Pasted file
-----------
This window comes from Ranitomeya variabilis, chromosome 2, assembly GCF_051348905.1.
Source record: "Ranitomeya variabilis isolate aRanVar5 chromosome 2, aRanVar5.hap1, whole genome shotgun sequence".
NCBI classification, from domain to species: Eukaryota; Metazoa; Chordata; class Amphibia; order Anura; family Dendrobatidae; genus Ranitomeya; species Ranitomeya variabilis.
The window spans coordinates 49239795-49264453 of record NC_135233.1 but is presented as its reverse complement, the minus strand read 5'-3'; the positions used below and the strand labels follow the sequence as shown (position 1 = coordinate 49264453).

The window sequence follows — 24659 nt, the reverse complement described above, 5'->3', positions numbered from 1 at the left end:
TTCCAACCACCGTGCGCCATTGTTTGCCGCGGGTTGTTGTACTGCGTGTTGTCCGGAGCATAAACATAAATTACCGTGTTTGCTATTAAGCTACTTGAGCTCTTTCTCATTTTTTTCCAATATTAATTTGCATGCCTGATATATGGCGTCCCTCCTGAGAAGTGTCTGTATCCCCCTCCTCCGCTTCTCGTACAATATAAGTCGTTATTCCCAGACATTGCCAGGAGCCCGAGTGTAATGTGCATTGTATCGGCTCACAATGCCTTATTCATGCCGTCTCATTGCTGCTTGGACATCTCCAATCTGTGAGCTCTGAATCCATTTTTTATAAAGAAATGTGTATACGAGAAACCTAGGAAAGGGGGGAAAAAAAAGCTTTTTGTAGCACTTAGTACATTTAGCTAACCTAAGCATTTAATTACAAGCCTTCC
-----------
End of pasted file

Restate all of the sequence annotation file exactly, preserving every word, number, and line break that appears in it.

This window comes from Ranitomeya variabilis, chromosome 2, assembly GCF_051348905.1.
Source record: "Ranitomeya variabilis isolate aRanVar5 chromosome 2, aRanVar5.hap1, whole genome shotgun sequence".
NCBI classification, from domain to species: Eukaryota; Metazoa; Chordata; class Amphibia; order Anura; family Dendrobatidae; genus Ranitomeya; species Ranitomeya variabilis.
The window spans coordinates 49239795-49264453 of record NC_135233.1 but is presented as its reverse complement, the minus strand read 5'-3'; the positions used below and the strand labels follow the sequence as shown (position 1 = coordinate 49264453).

The window sequence follows — 24659 nt, the reverse complement described above, 5'->3', positions numbered from 1 at the left end:
TTCCAACCACCGTGCGCCATTGTTTGCCGCGGGTTGTTGTACTGCGTGTTGTCCGGAGCATAAACATAAATTACCGTGTTTGCTATTAAGCTACTTGAGCTCTTTCTCATTTTTTTCCAATATTAATTTGCATGCCTGATATATGGCGTCCCTCCTGAGAAGTGTCTGTATCCCCCTCCTCCGCTTCTCGTACAATATAAGTCGTTATTCCCAGACATTGCCAGGAGCCCGAGTGTAATGTGCATTGTATCGGCTCACAATGCCTTATTCATGCCGTCTCATTGCTGCTTGGACATCTCCAATCTGTGAGCTCTGAATCCATTTTTTATAAAGAAATGTGTATACGAGAAACCTAGGAAAGGGGGGAAAAAAAAGCTTTTTGTAGCACTTAGTACATTTAGCTAACCTAAGCATTTAATTACAAGCCTTCC